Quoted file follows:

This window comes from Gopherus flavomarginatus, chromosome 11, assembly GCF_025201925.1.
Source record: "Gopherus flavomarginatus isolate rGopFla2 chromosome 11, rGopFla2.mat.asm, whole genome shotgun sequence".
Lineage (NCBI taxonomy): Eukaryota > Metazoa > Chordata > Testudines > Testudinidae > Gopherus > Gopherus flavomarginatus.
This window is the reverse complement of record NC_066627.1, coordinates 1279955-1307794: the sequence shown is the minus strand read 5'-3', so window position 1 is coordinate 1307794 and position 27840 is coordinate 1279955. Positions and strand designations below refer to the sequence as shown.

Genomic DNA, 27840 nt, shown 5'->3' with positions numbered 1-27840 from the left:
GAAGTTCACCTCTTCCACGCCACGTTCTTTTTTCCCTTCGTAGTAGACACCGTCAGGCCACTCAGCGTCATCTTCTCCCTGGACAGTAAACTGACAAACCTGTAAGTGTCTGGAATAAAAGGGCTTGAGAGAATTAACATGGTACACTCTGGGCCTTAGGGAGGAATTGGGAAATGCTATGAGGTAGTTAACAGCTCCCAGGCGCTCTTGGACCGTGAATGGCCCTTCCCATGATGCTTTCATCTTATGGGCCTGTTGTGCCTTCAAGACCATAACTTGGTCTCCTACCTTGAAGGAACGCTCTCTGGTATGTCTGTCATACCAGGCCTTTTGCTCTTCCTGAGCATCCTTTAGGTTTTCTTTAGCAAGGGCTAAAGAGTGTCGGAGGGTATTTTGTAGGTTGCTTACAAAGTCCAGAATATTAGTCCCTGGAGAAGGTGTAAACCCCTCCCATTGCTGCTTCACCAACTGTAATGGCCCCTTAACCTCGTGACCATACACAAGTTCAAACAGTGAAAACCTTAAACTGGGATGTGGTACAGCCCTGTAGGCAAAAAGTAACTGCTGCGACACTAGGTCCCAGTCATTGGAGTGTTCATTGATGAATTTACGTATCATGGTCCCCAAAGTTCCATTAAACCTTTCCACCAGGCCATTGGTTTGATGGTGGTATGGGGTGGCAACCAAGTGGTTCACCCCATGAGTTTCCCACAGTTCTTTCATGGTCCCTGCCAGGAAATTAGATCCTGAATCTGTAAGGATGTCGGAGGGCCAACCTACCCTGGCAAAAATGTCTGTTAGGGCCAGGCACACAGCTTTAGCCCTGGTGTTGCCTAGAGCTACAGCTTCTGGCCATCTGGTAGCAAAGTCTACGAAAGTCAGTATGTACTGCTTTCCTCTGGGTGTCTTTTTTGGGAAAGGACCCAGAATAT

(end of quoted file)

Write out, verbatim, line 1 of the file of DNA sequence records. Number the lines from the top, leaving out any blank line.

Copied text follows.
This window comes from Gopherus flavomarginatus, chromosome 11, assembly GCF_025201925.1.